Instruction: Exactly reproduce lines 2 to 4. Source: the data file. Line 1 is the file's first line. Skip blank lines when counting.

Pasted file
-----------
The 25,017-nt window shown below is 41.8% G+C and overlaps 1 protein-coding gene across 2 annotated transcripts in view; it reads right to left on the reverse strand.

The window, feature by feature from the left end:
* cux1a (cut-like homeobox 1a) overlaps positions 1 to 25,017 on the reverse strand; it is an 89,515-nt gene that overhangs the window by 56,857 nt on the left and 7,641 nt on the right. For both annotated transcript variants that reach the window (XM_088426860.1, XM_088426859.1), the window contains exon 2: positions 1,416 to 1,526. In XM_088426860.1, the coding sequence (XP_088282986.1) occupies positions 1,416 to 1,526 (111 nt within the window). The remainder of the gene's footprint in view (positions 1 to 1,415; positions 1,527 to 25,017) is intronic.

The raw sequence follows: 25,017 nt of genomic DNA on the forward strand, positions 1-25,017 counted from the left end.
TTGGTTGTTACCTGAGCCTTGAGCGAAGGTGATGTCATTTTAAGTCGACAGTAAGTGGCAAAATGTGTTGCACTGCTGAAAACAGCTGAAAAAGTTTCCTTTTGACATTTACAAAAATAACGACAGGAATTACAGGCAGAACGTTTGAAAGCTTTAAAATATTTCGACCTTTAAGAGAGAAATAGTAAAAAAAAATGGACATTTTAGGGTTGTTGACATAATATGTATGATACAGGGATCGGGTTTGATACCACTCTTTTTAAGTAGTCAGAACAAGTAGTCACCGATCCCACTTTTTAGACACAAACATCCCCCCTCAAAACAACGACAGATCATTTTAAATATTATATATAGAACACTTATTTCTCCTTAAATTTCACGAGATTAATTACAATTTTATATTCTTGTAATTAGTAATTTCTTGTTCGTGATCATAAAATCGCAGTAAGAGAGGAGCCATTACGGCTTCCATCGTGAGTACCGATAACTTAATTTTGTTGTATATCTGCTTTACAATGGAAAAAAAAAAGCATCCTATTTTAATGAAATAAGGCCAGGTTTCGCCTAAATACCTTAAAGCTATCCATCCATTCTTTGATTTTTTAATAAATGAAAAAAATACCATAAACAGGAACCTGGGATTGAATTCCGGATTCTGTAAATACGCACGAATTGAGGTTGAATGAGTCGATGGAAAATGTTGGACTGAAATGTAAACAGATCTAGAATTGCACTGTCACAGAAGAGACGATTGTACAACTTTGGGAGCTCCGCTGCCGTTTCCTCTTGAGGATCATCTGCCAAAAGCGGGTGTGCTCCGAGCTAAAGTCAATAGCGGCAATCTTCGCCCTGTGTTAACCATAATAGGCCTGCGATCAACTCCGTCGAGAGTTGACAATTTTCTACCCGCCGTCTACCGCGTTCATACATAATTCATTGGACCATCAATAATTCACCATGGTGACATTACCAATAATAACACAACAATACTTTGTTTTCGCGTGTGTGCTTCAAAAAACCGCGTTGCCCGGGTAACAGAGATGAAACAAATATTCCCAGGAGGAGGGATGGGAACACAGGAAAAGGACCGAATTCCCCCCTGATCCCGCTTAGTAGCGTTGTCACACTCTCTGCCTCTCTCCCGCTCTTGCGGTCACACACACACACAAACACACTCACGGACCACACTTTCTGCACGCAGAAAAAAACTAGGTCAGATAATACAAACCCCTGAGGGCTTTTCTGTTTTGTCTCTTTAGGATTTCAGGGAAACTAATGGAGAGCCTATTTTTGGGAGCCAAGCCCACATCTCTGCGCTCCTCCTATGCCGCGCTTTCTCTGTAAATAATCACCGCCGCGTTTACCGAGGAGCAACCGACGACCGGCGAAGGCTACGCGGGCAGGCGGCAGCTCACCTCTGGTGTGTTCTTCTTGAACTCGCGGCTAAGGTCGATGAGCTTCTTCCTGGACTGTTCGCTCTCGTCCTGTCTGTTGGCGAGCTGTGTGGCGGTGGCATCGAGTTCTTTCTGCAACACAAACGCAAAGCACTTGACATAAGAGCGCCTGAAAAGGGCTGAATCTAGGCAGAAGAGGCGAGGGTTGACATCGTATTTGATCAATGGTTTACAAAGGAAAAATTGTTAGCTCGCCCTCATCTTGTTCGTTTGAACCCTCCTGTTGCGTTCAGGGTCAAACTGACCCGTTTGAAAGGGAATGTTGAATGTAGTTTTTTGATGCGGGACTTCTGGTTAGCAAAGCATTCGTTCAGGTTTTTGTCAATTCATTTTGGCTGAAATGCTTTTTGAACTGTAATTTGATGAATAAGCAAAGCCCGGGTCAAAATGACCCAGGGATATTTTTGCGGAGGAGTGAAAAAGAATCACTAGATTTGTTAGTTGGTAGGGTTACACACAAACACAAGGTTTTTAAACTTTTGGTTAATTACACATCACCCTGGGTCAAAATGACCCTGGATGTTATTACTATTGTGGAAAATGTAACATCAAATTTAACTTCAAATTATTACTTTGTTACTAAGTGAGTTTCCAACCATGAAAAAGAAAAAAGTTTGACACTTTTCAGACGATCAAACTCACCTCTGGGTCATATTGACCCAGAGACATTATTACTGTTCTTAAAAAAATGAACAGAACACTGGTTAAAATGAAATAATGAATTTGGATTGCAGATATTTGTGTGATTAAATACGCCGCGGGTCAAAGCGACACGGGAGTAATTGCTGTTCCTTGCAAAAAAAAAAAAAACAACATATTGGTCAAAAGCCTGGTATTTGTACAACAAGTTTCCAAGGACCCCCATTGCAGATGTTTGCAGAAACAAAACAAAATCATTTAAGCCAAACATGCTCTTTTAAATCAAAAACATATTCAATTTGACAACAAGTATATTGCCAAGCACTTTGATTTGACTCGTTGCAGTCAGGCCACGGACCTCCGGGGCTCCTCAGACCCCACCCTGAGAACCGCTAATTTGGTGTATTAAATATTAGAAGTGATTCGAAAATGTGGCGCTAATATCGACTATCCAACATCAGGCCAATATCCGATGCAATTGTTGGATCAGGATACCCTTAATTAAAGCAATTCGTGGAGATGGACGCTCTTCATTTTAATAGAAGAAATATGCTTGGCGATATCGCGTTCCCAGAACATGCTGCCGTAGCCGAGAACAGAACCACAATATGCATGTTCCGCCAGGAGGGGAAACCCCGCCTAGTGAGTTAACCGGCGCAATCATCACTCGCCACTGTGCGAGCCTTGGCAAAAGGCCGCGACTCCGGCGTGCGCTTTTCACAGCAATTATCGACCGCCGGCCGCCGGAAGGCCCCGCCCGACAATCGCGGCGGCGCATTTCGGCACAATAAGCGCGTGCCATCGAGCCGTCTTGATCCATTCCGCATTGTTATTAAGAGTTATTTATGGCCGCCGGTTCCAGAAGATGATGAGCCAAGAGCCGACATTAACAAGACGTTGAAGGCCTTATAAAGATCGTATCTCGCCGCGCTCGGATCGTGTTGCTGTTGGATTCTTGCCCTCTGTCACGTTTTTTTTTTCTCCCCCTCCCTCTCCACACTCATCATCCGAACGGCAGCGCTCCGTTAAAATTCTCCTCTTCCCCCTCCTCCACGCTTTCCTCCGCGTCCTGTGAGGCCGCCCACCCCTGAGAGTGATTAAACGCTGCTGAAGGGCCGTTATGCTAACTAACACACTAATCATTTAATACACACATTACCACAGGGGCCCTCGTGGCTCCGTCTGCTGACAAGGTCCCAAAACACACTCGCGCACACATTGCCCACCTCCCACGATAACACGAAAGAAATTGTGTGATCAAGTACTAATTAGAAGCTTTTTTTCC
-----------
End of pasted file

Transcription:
The window, feature by feature from the left end:
* cux1a (cut-like homeobox 1a) overlaps positions 1 to 25,017 on the reverse strand; it is an 89,515-nt gene that overhangs the window by 56,857 nt on the left and 7,641 nt on the right. For both annotated transcript variants that reach the window (XM_088426860.1, XM_088426859.1), the window contains exon 2: positions 1,416 to 1,526. In XM_088426860.1, the coding sequence (XP_088282986.1) occupies positions 1,416 to 1,526 (111 nt within the window). The remainder of the gene's footprint in view (positions 1 to 1,415; positions 1,527 to 25,017) is intronic.

The raw sequence follows: 25,017 nt of genomic DNA on the forward strand, positions 1-25,017 counted from the left end.